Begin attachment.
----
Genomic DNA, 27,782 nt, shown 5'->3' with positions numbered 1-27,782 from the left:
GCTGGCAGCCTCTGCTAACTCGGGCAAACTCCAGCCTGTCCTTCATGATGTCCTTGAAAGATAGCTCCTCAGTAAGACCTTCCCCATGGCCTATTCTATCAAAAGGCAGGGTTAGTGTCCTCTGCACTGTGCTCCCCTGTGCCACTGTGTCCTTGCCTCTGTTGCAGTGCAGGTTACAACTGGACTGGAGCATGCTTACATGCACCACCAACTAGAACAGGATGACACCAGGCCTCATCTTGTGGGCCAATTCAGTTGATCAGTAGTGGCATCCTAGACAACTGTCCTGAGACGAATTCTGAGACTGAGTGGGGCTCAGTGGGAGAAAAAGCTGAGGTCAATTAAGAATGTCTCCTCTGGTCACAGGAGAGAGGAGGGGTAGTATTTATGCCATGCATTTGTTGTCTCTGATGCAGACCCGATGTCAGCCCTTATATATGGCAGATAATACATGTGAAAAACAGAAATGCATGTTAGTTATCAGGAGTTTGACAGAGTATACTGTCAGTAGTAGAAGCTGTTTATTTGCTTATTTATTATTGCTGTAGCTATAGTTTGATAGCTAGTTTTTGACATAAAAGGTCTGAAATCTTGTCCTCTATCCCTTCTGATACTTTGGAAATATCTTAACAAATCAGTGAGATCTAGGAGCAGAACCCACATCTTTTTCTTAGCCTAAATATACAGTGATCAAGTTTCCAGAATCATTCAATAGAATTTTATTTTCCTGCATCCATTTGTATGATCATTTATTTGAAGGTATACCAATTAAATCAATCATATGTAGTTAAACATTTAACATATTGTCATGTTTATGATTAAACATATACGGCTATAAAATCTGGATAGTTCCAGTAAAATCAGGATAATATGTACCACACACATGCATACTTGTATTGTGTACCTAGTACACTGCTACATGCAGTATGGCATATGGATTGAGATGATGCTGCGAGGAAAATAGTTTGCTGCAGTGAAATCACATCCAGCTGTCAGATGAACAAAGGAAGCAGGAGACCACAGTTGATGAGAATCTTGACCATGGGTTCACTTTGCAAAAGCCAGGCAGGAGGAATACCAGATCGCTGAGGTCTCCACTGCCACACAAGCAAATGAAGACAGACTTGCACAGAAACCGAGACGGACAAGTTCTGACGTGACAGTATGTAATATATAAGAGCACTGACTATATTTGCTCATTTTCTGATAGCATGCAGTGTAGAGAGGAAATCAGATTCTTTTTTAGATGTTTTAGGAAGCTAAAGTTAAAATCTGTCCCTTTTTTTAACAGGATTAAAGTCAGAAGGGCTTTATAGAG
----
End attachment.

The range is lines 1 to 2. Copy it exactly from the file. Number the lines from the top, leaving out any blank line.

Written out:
Genomic DNA, 27,782 nt, shown 5'->3' with positions numbered 1-27,782 from the left:
GCTGGCAGCCTCTGCTAACTCGGGCAAACTCCAGCCTGTCCTTCATGATGTCCTTGAAAGATAGCTCCTCAGTAAGACCTTCCCCATGGCCTATTCTATCAAAAGGCAGGGTTAGTGTCCTCTGCACTGTGCTCCCCTGTGCCACTGTGTCCTTGCCTCTGTTGCAGTGCAGGTTACAACTGGACTGGAGCATGCTTACATGCACCACCAACTAGAACAGGATGACACCAGGCCTCATCTTGTGGGCCAATTCAGTTGATCAGTAGTGGCATCCTAGACAACTGTCCTGAGACGAATTCTGAGACTGAGTGGGGCTCAGTGGGAGAAAAAGCTGAGGTCAATTAAGAATGTCTCCTCTGGTCACAGGAGAGAGGAGGGGTAGTATTTATGCCATGCATTTGTTGTCTCTGATGCAGACCCGATGTCAGCCCTTATATATGGCAGATAATACATGTGAAAAACAGAAATGCATGTTAGTTATCAGGAGTTTGACAGAGTATACTGTCAGTAGTAGAAGCTGTTTATTTGCTTATTTATTATTGCTGTAGCTATAGTTTGATAGCTAGTTTTTGACATAAAAGGTCTGAAATCTTGTCCTCTATCCCTTCTGATACTTTGGAAATATCTTAACAAATCAGTGAGATCTAGGAGCAGAACCCACATCTTTTTCTTAGCCTAAATATACAGTGATCAAGTTTCCAGAATCATTCAATAGAATTTTATTTTCCTGCATCCATTTGTATGATCATTTATTTGAAGGTATACCAATTAAATCAATCATATGTAGTTAAACATTTAACATATTGTCATGTTTATGATTAAACATATACGGCTATAAAATCTGGATAGTTCCAGTAAAATCAGGATAATATGTACCACACACATGCATACTTGTATTGTGTACCTAGTACACTGCTACATGCAGTATGGCATATGGATTGAGATGATGCTGCGAGGAAAATAGTTTGCTGCAGTGAAATCACATCCAGCTGTCAGATGAACAAAGGAAGCAGGAGACCACAGTTGATGAGAATCTTGACCATGGGTTCACTTTGCAAAAGCCAGGCAGGAGGAATACCAGATCGCTGAGGTCTCCACTGCCACACAAGCAAATGAAGACAGACTTGCACAGAAACCGAGACGGACAAGTTCTGACGTGACAGTATGTAATATATAAGAGCACTGACTATATTTGCTCATTTTCTGATAGCATGCAGTGTAGAGAGGAAATCAGATTCTTTTTTAGATGTTTTAGGAAGCTAAAGTTAAAATCTGTCCCTTTTTTTAACAGGATTAAAGTCAGAAGGGCTTTATAGAG